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Auschwitz Survivor Hails Germany's "Heroic" Stand On Migrants

Auschwitz survivor and University of California professor Ruth Klüger's address to the German parliament to mark the anniversary of the liberation of Auschwitz was stirringly relevant to today's great challenges.

Auschwitz survivor Ruth Klüger
Auschwitz survivor Ruth Klüger
Alan Posener

BERLIN — If ever we needed proof that our country is able to remember the victims of the Nazi era with dignity while looking optimistically into the future, it was provided during yesterday's Day of Remembrance that marked 71years since the liberation of Auschwitz.

Having begun with Bundestag President Norbert Lammert's admonition to be aware of the constant threat to liberty, it ended with Auschwitz survivor Ruth Klüger's appreciation of the "simple and heroic slogan, "We Can Do It!"" for Germany's unique efforts to respond to the refugee crisis. It was a lesson in history the likes of which every student in the country should behold.

When a 12-year-old Klüger arrived at Auschwitz by train from Theresienstadt, she was saved with a fib. She would have been gassed with most of her fellow prisoners had it not been for a woman who whispered in her ear to tell the Nazis she was 15 instead of 12. And that's why she was selected to die a slow death by slave labor rather than a quick one by asphyxiation.

But the liberation of Auschwitz prevented that untimely death. The then slight 12-year-old has become a still slight but confident 84-year-old. The literary scholar who, among other things, writes forDie Welt, reigned supreme during Wednesday's speech to the Bundestag, Germany's federal legislative body. She represents an entire generation that has suffered and survived so much, one that is nearly gone. But the suffering has not stopped.

Slow deaths

Some 13 million people were sentenced to hard labor in the German Reich, which constituted a quarter of all workers and employees at the time. Berlin alone had 3,000 collective accommodation sites for 500,000 workers. Everyone knew what was going on, Lammert remarked, but it wasn't until 40 years later that the Day of Remembrance was introduced.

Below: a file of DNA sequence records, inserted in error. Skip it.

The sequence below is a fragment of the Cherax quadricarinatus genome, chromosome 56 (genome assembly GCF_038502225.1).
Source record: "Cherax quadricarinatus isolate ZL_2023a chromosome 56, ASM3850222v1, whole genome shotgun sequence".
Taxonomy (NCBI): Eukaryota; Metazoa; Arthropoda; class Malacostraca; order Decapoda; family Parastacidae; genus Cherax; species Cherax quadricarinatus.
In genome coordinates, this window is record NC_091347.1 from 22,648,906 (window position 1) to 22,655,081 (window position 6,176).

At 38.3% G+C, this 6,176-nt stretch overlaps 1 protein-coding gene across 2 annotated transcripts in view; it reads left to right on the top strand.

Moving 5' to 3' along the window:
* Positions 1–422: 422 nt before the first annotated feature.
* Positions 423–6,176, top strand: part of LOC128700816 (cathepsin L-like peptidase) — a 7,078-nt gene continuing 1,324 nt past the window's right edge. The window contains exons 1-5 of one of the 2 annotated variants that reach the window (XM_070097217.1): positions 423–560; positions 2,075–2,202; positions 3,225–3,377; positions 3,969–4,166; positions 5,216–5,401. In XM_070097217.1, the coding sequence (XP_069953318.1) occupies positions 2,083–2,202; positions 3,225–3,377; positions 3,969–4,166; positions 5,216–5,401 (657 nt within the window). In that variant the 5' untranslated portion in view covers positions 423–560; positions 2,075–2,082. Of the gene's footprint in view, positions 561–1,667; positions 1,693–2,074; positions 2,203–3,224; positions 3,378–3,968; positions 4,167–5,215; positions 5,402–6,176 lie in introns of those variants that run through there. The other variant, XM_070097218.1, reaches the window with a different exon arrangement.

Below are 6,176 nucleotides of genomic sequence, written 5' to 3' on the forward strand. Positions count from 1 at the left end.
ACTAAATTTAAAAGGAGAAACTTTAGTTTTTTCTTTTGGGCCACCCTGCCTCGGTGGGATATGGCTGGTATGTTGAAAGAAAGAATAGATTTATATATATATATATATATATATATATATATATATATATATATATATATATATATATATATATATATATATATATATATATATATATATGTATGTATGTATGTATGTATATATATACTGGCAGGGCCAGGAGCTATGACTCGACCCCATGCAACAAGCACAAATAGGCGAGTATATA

And it was only in 2000 that Germany finally managed to establish the Foundation for Remembrance, Responsibility and Future, which has paid compensation to 1.5 million former slave laborers. Lammert characterized this as nothing more than a gesture, a token payment. But it's one that nonetheless was met with considerable resistance by many German citizens, who were of the opinion that there had to be an end to the paying of historical debt.

But, Lammert continued, there cannot be an upper limit to remembrance, no matter how heavy the burden. Every culture has to develop its own culture of remembrance, Lammert said. "This includes this and future generations and those who, for whatever reason, came to us in later years." We should be vigilant against inhumanity, anti-Semitism and racism, "which applies to all who live here."

Ruth Klüger began her speech by returning to the winter of 1944/45, to the women's concentration camp of Christianstadt, a smaller camp within the larger Gross-Rosen. The days immediately following her removal from Auschwitz and its "cadaver stench" were filled with "sheer bliss" to be alive, to see trees and the end of a deep-seated fear for her life. But soon thereafter cold and hunger crept in.

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Model of the Gross-Rosen concentration camp — Source: Lzur/GFDL

The women laborers had to do work whose meaning they didn't quite understand. Even reciting poems while working was considered "an act of sabotage." But Klüger was filled with a "childish, pre-feminist pride and defiance" about the fact that the Germans weren't able to get the Jewish women to march, or goose-step, to work the way they wanted them to. "Men were more willing to do so," she said.